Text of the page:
Based on a partnership initially announced in February 2022, Kyndryl and Nokia now tally 100 “active engagements” around private 5G and 4G networks, as well as mobile edge computing (MEC) technologies, for enterprises. To further accelerate adoption of cellular-backed Industry 4.0 solutions, the duo have extended and expanded the arrangement, and are working with security specialist Palo Alto Networks to open a “partner innovation lab” in the U.S.
According to the companies, 90% of those engagements—which span “from advisory or testing, to piloting, to full implementation”—are with manufacturing firms. Take, for instance, Dow Chemical’s Freeport, Texas, manufacturing facility which is leveraging a private LTE network using CBRS frequencies to cover 40 production plants over 50-square-kilometers.
The current active engagements are across more than 24 countries, including markets like the U.S. where regulators have set aside spectrum assets for direct use by enterprises; this means it’s increasingly possible for buyers to access spectrum without the involvement of mobile network operators.
In response to a question about how direct enterprise access to spectrum has informed market-by-market activity, Kyndryl Global Practice Leader of Network and Edge Paul Savill told RCR Wireless News in a statement, “Spectrum availability is rapidly becoming less of a barrier, with governments allocating licensed spectrum for industrial use and the emergence of unlicensed wireless networking options (such as CBRS in the US, and MulteFire).”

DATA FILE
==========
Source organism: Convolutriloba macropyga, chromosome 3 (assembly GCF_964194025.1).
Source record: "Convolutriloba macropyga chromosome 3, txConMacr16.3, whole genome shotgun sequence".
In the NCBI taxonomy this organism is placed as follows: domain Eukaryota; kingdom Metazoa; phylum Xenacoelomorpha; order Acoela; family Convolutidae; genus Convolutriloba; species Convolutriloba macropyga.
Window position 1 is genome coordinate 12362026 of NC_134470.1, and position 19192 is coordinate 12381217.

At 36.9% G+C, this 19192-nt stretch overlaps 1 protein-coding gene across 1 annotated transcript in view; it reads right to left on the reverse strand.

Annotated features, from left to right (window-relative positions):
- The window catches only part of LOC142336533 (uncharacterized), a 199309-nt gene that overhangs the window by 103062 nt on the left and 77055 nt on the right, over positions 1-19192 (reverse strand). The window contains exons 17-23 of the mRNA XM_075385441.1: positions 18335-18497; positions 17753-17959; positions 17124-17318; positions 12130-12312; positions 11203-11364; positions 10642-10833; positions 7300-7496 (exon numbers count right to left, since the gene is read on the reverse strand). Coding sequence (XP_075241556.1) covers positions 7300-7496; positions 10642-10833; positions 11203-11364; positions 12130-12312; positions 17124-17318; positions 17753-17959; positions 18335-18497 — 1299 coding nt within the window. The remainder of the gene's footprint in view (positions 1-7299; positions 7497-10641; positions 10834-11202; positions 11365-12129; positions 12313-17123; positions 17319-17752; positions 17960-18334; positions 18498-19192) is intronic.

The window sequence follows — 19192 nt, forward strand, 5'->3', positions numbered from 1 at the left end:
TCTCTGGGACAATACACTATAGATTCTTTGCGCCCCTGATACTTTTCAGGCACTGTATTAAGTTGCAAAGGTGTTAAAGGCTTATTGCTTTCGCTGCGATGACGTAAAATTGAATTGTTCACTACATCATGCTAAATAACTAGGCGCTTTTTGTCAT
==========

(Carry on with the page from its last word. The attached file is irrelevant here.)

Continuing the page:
Savill continued: “Our end goal is to drive innovation for customers, and as such, we work to guide our customers and active engagements on securing both licensed and unlicensed spectrum – depending on their preference and where unlicensed spectrum is available. We are seeing the strongest private wireless traction in countries and markets where unlicensed spectrum is available, and continue to work with mobile network operators as well.”
To the security piece, Kyndryl, Nokia and Palo Alto Networks will set up a collaborative lab in Raleigh, North Carolina. A key piece is using “a multi-factor zero trust model for industrial networking.”
Nokia Head of Global Enterprise Business Chris Johnson said in a statement that the two companies “have a shared vision for digital transformation…The two companies are currently exploring and developing new, integrated solutions and services for edge, cloud, IP, networking, optics, fixed access, 4G and 5G core and network operations software technologies, which can address the growing demand for mission-critical, industrial-grade wireless networking.”
Private 5G and 4G, and attendant technologies like MEC, have been billed by carriers as a main vector for 5G service revenue growth. But, given challenges around solution development, go to market, and the notion that large enterprises in many industrialized countries can directly access spectrum, that hasn’t exactly materialized on the time scale many industry watchers expected.
Another angle here is a lack of vertical- or application-specific devices; that gap is largely attributable to a lack of compatible silicon.
For more on the Kyndryl/Nokia tie up with a focus on how this particular channel has developed, along with more commentary from Savill, read this piece fromRCR Wireless News Editor James Blackman.